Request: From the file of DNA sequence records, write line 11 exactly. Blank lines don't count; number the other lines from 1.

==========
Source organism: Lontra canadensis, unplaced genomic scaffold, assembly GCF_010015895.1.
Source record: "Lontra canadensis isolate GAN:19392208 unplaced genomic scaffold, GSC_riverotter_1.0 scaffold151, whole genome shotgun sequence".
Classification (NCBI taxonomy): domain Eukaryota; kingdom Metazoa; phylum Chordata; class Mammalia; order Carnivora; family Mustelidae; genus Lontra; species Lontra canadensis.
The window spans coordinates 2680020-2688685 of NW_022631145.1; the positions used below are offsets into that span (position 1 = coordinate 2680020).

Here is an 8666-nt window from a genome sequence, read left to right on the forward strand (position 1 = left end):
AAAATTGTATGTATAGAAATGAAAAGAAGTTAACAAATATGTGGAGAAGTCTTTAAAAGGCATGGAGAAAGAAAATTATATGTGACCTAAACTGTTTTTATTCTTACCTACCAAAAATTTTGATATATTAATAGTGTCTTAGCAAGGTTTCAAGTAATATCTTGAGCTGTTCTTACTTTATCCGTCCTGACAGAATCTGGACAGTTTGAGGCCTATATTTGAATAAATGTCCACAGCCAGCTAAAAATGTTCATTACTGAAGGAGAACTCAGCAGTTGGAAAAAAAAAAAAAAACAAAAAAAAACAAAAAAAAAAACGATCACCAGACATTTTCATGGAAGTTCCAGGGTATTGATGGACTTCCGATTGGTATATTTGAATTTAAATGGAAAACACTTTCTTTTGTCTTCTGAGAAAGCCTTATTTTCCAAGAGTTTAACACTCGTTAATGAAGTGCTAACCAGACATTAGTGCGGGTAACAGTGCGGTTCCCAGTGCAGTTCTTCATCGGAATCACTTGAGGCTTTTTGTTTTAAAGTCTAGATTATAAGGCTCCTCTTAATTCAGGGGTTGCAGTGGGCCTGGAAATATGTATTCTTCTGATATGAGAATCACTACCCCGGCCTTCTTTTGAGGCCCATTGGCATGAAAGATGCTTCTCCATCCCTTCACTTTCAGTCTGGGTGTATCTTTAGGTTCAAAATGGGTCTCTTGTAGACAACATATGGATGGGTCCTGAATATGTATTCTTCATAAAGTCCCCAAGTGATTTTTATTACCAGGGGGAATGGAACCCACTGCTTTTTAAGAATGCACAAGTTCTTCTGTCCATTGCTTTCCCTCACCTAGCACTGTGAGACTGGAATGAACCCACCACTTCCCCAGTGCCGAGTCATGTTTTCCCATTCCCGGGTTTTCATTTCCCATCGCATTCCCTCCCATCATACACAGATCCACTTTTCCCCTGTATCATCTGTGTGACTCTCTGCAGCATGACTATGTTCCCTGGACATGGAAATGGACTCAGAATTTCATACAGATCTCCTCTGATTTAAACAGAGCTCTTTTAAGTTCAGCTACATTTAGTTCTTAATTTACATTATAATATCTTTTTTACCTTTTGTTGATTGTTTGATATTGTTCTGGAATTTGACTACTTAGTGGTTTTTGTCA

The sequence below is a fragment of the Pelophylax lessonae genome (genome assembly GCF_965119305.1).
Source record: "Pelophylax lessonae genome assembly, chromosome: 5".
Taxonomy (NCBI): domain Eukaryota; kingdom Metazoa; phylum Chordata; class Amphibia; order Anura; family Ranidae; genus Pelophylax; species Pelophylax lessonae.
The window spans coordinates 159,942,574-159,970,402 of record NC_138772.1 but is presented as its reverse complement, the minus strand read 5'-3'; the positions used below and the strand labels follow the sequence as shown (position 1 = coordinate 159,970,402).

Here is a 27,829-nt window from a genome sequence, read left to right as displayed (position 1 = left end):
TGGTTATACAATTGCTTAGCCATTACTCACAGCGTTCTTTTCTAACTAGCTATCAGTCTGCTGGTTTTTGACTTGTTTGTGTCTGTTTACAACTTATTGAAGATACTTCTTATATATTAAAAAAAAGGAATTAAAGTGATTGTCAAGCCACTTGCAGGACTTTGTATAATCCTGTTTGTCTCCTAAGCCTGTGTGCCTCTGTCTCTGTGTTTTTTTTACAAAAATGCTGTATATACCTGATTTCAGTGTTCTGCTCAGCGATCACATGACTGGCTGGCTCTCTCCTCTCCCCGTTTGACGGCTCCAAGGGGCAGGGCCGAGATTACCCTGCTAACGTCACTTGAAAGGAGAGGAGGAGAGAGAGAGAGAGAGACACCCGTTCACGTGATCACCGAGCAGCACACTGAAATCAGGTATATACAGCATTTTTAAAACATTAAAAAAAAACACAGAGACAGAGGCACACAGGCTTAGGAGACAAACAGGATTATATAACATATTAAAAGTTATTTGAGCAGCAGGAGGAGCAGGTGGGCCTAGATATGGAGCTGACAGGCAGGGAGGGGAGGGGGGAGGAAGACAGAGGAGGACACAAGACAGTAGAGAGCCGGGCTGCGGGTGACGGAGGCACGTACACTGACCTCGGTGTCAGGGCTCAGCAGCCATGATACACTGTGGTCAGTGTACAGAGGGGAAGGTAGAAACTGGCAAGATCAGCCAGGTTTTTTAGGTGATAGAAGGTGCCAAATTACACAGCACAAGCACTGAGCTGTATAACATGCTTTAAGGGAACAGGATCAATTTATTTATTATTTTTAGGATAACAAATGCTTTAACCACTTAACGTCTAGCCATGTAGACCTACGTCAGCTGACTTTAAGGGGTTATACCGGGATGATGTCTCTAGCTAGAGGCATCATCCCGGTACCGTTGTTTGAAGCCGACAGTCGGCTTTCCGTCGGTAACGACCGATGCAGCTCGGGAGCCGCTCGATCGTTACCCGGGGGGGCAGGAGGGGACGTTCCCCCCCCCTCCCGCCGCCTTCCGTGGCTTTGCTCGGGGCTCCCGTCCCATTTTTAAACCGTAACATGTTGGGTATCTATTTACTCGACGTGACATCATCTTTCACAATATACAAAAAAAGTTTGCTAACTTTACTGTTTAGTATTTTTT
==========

Here is a 27,829-nt window from a genome sequence, read left to right as displayed (position 1 = left end):